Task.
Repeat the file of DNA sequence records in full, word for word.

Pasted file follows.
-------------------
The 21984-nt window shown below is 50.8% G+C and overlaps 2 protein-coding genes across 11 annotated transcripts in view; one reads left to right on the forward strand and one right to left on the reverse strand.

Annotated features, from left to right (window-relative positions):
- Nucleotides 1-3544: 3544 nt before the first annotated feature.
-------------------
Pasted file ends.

The 21984-nt window shown below is 50.8% G+C and overlaps 2 protein-coding genes across 11 annotated transcripts in view; one reads left to right on the forward strand and one right to left on the reverse strand.

Annotated features, from left to right (window-relative positions):
- Nucleotides 1-3544: 3544 nt before the first annotated feature.